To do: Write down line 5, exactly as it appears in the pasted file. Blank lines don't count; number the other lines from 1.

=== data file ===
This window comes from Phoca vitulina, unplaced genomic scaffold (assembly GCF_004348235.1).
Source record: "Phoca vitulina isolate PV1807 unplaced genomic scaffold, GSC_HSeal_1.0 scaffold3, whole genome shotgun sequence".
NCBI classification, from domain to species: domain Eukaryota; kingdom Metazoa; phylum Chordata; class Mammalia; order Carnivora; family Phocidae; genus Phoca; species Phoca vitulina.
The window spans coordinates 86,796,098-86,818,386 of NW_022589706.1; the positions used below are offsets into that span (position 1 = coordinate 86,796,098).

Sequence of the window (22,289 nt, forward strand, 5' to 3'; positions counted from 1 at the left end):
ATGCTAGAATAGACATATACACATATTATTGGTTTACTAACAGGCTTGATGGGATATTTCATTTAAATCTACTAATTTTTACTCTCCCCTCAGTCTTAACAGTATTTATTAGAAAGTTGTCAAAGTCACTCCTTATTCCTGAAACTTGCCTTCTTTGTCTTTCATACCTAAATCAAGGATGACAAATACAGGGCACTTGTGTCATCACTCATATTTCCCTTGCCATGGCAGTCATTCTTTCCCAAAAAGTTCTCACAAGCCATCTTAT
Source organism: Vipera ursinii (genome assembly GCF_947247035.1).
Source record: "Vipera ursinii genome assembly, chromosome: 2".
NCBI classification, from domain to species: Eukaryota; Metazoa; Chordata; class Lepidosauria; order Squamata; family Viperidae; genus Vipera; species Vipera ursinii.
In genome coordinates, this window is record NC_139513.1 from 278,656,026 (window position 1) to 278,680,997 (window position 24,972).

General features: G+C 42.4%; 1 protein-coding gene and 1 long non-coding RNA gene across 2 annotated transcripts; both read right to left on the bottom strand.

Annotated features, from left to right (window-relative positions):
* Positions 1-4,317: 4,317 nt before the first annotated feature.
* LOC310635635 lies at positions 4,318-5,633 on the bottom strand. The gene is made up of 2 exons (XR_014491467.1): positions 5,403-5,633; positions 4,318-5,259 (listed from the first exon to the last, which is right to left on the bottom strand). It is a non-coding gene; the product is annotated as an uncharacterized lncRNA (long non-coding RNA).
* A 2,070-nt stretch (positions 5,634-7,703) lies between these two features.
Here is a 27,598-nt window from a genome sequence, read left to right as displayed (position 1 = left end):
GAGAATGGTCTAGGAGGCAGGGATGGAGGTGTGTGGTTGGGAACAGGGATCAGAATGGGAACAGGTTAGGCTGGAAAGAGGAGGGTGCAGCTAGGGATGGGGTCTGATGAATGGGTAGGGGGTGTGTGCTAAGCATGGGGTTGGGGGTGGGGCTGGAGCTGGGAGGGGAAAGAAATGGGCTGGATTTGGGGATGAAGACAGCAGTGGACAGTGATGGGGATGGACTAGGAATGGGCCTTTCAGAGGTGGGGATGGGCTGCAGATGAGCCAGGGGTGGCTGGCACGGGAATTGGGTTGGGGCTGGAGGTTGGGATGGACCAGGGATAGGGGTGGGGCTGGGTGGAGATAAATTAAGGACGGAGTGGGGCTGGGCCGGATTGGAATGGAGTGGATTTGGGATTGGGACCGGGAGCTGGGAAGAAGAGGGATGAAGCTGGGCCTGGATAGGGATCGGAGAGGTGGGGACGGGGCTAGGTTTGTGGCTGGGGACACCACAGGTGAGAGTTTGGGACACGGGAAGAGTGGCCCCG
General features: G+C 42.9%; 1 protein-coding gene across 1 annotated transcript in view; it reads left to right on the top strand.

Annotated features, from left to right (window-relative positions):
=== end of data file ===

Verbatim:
Sequence of the window (22,289 nt, forward strand, 5' to 3'; positions counted from 1 at the left end):